The Yield Curve – Indicator for Economic Recessions
For the first half of 2023, markets have surged close to previous highs, rebounding from the majority of losses seen throughout 2022’s period of high inflation and recession fears. Now, positive sentiment coupled with light economic data have driven market performance in recent months, but recent stumbles despite successes in companies’ earnings have left several stumped. Approximately 79% of S&P 500 companies reported earnings that beat analysts’ expectations, with only a 0.5% rise in share price compared to the ten-year average of 1.6%. Some believe this to be the consequence of persistent economic worries, with one key recession indicator yet to show any positive forecasts. The yield curve, one of Wall Street’s top gauges for economic strength, has remained to be inverted.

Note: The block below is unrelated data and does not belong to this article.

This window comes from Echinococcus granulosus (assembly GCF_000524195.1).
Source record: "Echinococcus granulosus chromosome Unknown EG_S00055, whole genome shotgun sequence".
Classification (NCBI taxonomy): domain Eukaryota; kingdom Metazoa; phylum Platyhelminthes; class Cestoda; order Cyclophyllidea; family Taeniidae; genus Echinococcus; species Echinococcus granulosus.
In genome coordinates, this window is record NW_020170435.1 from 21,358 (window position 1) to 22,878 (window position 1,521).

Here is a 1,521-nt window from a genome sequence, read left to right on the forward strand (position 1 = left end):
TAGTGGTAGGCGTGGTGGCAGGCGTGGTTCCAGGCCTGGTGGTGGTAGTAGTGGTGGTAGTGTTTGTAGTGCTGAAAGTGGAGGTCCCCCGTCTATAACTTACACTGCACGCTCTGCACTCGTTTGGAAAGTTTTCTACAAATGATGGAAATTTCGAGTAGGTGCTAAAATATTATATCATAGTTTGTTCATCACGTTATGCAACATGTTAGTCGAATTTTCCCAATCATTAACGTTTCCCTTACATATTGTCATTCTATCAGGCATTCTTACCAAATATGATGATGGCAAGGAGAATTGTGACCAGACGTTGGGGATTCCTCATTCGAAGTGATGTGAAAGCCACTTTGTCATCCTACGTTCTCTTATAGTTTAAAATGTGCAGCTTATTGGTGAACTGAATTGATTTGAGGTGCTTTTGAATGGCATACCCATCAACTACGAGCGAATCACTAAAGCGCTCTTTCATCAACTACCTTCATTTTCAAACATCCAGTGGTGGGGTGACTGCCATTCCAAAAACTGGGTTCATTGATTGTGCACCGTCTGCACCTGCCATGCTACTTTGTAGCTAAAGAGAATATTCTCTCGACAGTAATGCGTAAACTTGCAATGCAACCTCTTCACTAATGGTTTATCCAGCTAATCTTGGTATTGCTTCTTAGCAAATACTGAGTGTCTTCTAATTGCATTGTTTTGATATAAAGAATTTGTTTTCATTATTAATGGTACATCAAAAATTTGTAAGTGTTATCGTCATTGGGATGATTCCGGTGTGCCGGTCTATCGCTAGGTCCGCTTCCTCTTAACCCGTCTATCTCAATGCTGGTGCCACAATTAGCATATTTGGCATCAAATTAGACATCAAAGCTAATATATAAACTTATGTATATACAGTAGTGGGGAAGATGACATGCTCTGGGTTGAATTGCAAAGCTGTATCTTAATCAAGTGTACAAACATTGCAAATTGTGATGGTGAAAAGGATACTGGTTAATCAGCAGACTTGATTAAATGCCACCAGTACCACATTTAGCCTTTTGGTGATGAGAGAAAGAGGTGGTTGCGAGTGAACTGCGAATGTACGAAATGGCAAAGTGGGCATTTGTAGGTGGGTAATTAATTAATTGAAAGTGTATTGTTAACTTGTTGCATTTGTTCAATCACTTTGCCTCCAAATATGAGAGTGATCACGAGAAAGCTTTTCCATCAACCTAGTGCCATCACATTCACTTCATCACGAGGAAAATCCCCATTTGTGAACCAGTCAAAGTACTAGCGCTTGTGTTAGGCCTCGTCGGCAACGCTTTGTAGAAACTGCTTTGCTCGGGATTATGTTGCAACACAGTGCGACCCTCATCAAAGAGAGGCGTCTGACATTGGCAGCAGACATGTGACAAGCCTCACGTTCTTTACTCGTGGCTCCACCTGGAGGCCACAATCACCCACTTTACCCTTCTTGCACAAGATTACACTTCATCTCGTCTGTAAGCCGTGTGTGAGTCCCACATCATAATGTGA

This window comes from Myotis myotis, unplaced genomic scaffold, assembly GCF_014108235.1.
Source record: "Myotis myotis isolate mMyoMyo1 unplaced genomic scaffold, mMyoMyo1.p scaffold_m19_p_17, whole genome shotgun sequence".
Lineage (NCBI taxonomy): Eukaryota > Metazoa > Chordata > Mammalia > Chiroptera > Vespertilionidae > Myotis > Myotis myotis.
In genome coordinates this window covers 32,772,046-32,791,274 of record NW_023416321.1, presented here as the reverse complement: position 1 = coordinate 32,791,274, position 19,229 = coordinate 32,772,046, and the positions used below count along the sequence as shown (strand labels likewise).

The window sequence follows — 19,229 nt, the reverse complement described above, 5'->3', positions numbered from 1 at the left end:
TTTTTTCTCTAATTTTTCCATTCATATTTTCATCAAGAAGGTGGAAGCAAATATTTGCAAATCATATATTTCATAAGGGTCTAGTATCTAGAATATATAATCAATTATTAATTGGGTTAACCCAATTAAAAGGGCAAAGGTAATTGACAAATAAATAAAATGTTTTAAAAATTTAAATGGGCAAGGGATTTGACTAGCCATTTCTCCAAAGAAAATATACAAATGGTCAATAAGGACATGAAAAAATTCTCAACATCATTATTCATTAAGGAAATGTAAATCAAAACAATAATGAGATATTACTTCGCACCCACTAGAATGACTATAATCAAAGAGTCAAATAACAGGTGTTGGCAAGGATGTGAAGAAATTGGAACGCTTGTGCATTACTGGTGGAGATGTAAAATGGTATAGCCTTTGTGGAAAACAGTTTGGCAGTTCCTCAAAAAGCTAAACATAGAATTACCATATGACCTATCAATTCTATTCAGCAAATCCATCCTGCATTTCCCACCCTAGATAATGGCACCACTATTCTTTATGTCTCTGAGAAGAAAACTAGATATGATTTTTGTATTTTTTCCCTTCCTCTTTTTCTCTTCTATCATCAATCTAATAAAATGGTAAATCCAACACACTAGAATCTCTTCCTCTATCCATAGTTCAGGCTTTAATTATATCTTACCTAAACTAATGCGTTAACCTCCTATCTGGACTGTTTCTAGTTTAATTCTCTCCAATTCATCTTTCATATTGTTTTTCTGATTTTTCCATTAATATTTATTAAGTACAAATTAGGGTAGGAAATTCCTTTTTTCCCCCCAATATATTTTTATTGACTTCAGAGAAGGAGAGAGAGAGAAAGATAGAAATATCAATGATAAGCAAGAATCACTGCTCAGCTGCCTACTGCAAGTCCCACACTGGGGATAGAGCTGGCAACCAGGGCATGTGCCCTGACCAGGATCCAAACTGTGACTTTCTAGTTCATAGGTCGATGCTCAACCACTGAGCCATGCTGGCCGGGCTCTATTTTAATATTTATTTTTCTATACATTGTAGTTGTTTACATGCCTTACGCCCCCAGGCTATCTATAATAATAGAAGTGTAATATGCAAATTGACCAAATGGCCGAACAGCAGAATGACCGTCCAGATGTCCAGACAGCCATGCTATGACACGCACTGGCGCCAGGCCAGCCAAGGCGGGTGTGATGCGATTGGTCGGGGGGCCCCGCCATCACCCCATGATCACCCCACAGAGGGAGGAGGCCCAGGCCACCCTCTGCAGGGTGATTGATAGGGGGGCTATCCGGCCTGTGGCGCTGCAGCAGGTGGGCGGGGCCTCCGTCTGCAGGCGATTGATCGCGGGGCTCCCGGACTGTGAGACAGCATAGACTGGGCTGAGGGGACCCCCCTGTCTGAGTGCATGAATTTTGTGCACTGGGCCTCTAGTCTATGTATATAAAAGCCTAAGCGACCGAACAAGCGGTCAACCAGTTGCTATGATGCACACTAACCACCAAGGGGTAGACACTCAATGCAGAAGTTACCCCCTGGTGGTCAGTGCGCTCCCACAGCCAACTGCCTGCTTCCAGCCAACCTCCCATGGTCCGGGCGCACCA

The yield curve is a line plot that compares Treasury yields with similar credit quality but differing maturity dates. A typical sign of a robust economy and positive sentiment depicts a logarithmic yield curve, with longer maturity bonds depicting a larger yield as opposed to shorter maturity bonds. Yields are generally created by the consumer’s outlook on the economy, specifically on their expectations for what the Federal Reserve sets interest rates to. Currently, the yield curve is inverted, with shorter maturity bonds like the two-year note holding higher yields than longer-term notes such as the 30-year bond. Historically, inverted yield curves have predicted economic downturns and recessions, but several hope this time is different. Since 1955, an inverted yield curve has correctly predicted ten recessions with one false positive, explaining worry seen throughout the market.
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I am not a financial advisor and my comments should never be taken as financial advice. Investments come with risk, so always do your research and analysis beforehand.